The Closing Ceremony for the 2nd European Games here last night harked back to Belarus folk history - but also looked forward to the country’s burgeoning technological future.
Minsk 2019 involved numerous innovations to enhance fan experiences that have rarely been seen in multi-sports events before, such as the Games’ interactive chatbot, which allowed spectators to easily obtain information on everything from tickets to the latest results across social media outlets.
The Closing Ceremony began with the an edgy opening feature on the theme of the City of a Thousand Voices episode - an acknowledgement of Minsk’s many start-ups and their achievements, such as the messaging app Viber, which merged live action and the virtual world through the latest advances in augmented reality.
With athletes from 50 countries across Europe parading through Dinamo Stadium and taking their place in the Circle of Honour for one last time, the Ceremony sought to pay tribute to the sporting exploits over the past 10 days through a six-part video series dedicated to different themes of elite competition.
Beamed on to a 16-metre tall polyhedron representing the National Library of Belarus - the country’s most renowned architectural and intellectual landmark - each clip covered the emotions that every athlete experiences, namely hope, passion, inspiration, empathy, sadness and euphoria.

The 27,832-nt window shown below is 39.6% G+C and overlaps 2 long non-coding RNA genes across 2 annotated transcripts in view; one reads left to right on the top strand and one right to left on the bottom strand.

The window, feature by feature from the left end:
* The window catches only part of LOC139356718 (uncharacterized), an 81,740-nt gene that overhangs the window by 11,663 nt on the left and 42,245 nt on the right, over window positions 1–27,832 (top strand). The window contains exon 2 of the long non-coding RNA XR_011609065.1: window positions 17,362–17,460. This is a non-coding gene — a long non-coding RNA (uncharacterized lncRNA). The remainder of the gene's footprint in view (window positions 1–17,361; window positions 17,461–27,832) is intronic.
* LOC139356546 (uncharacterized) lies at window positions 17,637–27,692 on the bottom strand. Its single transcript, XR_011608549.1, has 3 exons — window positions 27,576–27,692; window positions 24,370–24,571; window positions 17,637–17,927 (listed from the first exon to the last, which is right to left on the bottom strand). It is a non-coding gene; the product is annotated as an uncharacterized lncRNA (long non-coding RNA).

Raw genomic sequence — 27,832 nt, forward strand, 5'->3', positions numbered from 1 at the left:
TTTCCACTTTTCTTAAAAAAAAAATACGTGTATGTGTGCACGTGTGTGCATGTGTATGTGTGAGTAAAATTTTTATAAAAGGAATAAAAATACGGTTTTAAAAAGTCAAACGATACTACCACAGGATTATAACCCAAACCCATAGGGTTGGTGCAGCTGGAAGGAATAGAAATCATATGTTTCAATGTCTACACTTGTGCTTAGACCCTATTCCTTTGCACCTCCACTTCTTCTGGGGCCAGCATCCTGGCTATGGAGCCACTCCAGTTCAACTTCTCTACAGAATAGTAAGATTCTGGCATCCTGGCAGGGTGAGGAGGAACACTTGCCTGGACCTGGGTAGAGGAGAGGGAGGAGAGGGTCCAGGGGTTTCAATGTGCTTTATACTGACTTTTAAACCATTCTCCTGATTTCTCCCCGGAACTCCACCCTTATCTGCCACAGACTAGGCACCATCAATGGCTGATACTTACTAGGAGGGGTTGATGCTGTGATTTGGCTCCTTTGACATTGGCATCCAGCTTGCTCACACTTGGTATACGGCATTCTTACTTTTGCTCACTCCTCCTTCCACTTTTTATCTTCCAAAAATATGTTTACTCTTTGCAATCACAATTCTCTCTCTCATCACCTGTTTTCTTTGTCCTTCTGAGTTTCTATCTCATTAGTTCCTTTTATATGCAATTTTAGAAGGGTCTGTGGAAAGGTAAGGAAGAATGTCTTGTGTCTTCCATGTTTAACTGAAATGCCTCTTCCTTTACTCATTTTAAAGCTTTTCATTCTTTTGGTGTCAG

The crowd of 22,000 - illuminating the night sky with their smartphones and illuminated bracelets - were taken on an immersive journey through each and every one of these emotions through accompanying performances from dancers, aerial gymnasts and some of Belarus’ most iconic musical stars such as Iowa, J:Mors, Eurovision Song Contest representatives Naviband, Shuma, and Teslaboy.
But, while most of the celebration pointed towards the futurism of the digital age, it was embellished with symbols of Belarus’ culture going back through the centuries, with folklore bands performing a medley of traditional songs from across the six regions of the country throughout the athletes’ parade.
As in the Opening Ceremony, once again the giant Bison - a symbol of Belarus - appeared, this time with a poignant farewell message to the younger generation of Belarusians, reminding them never to forget their country’s past.
All the while a good proportion of the 8,700 volunteers who have made these Games were were housed on the infield, their wristbands glowing, dutifully fulfilling their last duties as they followed the prompts from surrounding screens which attempted to choregraph their movements with each musical item.
Lesik - the Games’ fox mascot -concluded proceedings after the competition had been officially declared closed as he recited the famous Na Kupalle poem by Yanka Kupala, one of the greatest Belarusian language writers of the 20th Century.